At the Farbrengen on Yud Beis Tammuz, and days following, the Rebbe reminded his audience of the tremendous dangers to which his father-in-law had exposed himself in order to retrieve the library from
the Soviet Union, and then Nazi hands.
The sight of the books on the open market for private gain gave the Rebbe much pain. He said that the library was not for private use, but was established for the use of the public…
Therefore, the Rebbe said, even though it is not place to discuss it, for “I am not a judge, lawyer, policeman or ‘strap-holder'”, I must speak about this publicly, for we are dealing with the honor of the leader of the generation, and this causes great, pain and affects the health. I will therefore not be at ease until this case is settled! The Rebbe also expressed himself saying, that anyone with a Sefer in his possession, was like carrying a “live bomb” which can explode at any moment.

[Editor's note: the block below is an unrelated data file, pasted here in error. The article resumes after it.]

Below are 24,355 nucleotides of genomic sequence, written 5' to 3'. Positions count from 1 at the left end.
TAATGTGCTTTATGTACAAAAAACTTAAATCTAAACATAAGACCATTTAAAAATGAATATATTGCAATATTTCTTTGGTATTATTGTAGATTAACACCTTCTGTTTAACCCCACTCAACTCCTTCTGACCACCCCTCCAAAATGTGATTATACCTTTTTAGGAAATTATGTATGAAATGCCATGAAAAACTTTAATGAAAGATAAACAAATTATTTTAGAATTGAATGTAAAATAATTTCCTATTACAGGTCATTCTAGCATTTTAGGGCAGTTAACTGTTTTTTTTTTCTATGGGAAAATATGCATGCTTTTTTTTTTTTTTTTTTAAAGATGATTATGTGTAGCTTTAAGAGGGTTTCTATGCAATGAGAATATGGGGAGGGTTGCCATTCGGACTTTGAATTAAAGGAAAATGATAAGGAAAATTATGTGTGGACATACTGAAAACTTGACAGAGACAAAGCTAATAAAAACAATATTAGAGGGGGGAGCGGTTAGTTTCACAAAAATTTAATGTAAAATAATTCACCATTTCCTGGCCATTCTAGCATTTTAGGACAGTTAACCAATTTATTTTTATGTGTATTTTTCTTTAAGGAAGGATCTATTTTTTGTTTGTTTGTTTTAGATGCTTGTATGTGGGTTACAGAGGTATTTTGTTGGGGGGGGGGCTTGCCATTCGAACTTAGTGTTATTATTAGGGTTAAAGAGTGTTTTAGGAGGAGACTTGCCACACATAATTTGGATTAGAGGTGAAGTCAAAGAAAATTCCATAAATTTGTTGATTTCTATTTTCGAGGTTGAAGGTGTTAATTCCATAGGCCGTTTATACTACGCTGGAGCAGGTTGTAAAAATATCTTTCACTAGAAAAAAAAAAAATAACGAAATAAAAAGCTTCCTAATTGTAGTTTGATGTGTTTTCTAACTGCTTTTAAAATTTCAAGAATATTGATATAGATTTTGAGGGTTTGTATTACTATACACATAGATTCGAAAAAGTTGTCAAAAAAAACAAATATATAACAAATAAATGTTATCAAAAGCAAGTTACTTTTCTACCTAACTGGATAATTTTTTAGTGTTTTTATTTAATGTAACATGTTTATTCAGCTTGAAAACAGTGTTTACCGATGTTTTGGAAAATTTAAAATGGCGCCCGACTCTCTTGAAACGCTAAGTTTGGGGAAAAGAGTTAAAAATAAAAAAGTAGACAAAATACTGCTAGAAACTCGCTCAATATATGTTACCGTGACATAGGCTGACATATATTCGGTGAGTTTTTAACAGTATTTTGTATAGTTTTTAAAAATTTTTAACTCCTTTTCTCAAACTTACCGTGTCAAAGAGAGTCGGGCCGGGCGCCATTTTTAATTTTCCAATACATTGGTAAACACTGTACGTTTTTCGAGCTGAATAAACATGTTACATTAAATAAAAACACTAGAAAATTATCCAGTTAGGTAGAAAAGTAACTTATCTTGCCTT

With great emphasis the Rebbe stated that nobody should try to buy back the books. Nonetheless the Rebbe made it clear that any innocent buyer who had unwittingly purchased an item from the Lubavitch Library would be fully reimbursed by Aguch.
THE RELEVANT ARTICLES FOR SALE:
Number 190: Large collection of handwritten pamphlets of Chassidic articles by Chabad Rebbes: The Tzemach Tzedek, his son Rebbe Shmuel (Moharash) and his grandson Rebbe Shalom Dov Ber (Rashab). 1850’s -1910’s.
Rebbe Menachem Mendel Schneerson, author of Tzemach Tzedek (1789-1866), the third Chabad Rebbe was a leading scholar and Chassid. A close disciple of his grandfather, author of the Tanya, he led the Chassidism after the death of his father-in-law and uncle “The Middle Rebbe” Dov Ber in 1828.
The youngest of five sons of the author of Tzemach Tzedek – the Maharash of Lubavitch – Rabbi Shmuel Schneerson (1834-1882) was appointed Lubavitch Rebbe in 1866. He died at a young age and served as Rebbe for less than 20 years. His son the Rashab (1861-1920) was the fifth Rebbe of the Lubavitch dynasty and founder of the Tomchei Temimim Yeshivot.